Smotrich added that it was a “historic day for the settlement [movement] and for the State of Israel.”

Tourism Minister Yariv Lavin of the ruling Likud party said on Israeli radio that judges should not have the authority to overturn laws.

“The situation in which everyone waits until a handful of judges who are self-selected behind closed doors decide whether they like the law or not is not democratic and not correct,” he said, calling for “soul searching” by the bench. 

Cures for age-old problems


When it comes to the health of boomers — those born between 1946 and 1964 —  there’s both bad news and good. The bad news is that, try as we might, this generation cannot stop the march of time and will increasingly face chronic medical issues that tend to develop with age, including heart disease, cancer and diabetes. 

The good news is twofold: Research demonstrates that boomers can significantly lower the risk of developing many of these health conditions by eating healthfully, staying physically active and avoiding tobacco. 

It also helps that scientists are pursuing a vast array of efforts to combat or treat these conditions. Here is a sampling of encouraging developments locally and in Israel that should give hope to boomers.

Heart disease

Heart disease risk increases significantly for those 45 and older, and it’s the leading cause of death for adults older than 60. The heart cannot regrow tissue damaged by a heart attack, but researchers are exploring how to help damaged hearts regenerate tissue, as well as creating materials to enhance heart function. 

At the Weizmann Institute of Science in Rehovot, Israel, Professor Eldad Tzahor and his colleagues were able to regenerate heart cells in mice by temporarily activating a protein involved in embryonic heart development. “Much more research will be required to see if this principle could be applied to the human heart,” Tzahor said in an Institute bulletin, “but our findings are proof that it may be possible.”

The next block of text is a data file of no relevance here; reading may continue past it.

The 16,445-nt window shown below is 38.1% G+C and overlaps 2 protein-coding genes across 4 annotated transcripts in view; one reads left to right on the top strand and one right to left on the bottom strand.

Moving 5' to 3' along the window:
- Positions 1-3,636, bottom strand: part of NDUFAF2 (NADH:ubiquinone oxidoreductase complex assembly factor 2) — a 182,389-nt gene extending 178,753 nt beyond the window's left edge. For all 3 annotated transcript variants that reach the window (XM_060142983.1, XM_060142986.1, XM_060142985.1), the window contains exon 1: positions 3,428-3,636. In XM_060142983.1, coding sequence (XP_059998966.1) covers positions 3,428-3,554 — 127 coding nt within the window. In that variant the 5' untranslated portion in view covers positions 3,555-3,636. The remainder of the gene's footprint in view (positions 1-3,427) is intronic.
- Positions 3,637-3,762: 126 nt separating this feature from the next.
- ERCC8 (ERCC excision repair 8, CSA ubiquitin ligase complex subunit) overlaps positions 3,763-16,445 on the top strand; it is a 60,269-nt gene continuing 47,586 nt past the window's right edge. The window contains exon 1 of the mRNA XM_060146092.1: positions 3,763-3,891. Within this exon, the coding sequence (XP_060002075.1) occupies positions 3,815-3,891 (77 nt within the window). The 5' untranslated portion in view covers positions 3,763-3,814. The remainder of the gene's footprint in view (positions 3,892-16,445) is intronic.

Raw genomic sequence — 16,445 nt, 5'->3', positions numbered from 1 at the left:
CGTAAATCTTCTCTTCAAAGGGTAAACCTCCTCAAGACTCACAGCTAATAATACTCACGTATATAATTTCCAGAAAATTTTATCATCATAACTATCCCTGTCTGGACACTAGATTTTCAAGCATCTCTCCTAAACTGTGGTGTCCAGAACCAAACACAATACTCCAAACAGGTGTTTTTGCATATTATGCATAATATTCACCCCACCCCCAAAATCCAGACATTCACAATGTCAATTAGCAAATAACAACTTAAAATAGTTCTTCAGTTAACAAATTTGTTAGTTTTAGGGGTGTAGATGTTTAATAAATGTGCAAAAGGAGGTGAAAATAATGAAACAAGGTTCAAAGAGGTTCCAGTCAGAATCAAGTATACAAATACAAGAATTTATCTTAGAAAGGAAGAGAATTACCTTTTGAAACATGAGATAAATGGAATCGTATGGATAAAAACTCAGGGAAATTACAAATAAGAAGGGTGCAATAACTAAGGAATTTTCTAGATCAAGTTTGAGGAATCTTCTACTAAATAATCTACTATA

Dr. Ronen Beeri, director of Hadassah Medical Center’s Cardiovascular Research Center, is collaborating with colleagues at Mount Sinai Hospital in New York to use gene therapy to replace failing heart cells. They are using viruses to transport specific genetic material into the heart cell.

A “cyborg heart patch” combining living tissue with integrated electronics has been created by Tel Aviv University professor Tal Dvir and doctoral student Ron Feiner. The material can expand and contract like human heart tissue, while regulating itself like a machine. “We expect this to move cardiac research forward in a big way,” Dvir said in a news release. He believes the patch, along with sensors, could be used to send data about the heart to a physician or even eventually to administer treatment, for example, by releasing anti-inflammatory drugs if it senses inflammation.

Here in Los Angeles, researchers at the Cedars-Sinai Heart Institute have identified a possible way to address a common but difficult-to-treat type of heart failure that occurs when the heart muscle is so stiff that the heart cannot fill with blood. Laboratory rats with hypertension and this specific type of heart failure regained heart-pumping function after receiving infusions of cardiac stem cells.